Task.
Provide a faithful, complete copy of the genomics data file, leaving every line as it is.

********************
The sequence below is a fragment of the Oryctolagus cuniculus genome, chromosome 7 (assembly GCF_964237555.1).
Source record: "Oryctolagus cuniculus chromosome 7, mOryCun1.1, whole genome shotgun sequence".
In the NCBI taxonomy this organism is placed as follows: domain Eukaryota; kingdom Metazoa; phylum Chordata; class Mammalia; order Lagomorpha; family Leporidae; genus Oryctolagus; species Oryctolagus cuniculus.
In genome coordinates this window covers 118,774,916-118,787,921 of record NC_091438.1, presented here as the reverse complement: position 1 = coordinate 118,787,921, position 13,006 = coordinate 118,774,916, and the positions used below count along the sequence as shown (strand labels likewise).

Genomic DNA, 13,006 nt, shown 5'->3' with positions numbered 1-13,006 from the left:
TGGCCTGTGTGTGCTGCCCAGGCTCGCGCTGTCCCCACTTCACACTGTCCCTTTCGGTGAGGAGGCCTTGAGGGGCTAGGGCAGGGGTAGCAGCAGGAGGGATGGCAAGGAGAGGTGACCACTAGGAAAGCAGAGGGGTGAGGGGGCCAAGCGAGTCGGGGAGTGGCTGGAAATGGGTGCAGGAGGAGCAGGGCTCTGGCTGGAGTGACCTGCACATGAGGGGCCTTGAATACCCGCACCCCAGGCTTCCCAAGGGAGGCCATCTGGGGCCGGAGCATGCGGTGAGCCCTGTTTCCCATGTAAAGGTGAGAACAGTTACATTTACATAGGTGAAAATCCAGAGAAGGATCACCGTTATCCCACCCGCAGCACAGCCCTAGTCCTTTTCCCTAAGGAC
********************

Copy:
The sequence below is a fragment of the Oryctolagus cuniculus genome, chromosome 7 (assembly GCF_964237555.1).
Source record: "Oryctolagus cuniculus chromosome 7, mOryCun1.1, whole genome shotgun sequence".
In the NCBI taxonomy this organism is placed as follows: domain Eukaryota; kingdom Metazoa; phylum Chordata; class Mammalia; order Lagomorpha; family Leporidae; genus Oryctolagus; species Oryctolagus cuniculus.
In genome coordinates this window covers 118,774,916-118,787,921 of record NC_091438.1, presented here as the reverse complement: position 1 = coordinate 118,787,921, position 13,006 = coordinate 118,774,916, and the positions used below count along the sequence as shown (strand labels likewise).

Genomic DNA, 13,006 nt, shown 5'->3' with positions numbered 1-13,006 from the left:
TGGCCTGTGTGTGCTGCCCAGGCTCGCGCTGTCCCCACTTCACACTGTCCCTTTCGGTGAGGAGGCCTTGAGGGGCTAGGGCAGGGGTAGCAGCAGGAGGGATGGCAAGGAGAGGTGACCACTAGGAAAGCAGAGGGGTGAGGGGGCCAAGCGAGTCGGGGAGTGGCTGGAAATGGGTGCAGGAGGAGCAGGGCTCTGGCTGGAGTGACCTGCACATGAGGGGCCTTGAATACCCGCACCCCAGGCTTCCCAAGGGAGGCCATCTGGGGCCGGAGCATGCGGTGAGCCCTGTTTCCCATGTAAAGGTGAGAACAGTTACATTTACATAGGTGAAAATCCAGAGAAGGATCACCGTTATCCCACCCGCAGCACAGCCCTAGTCCTTTTCCCTAAGGAC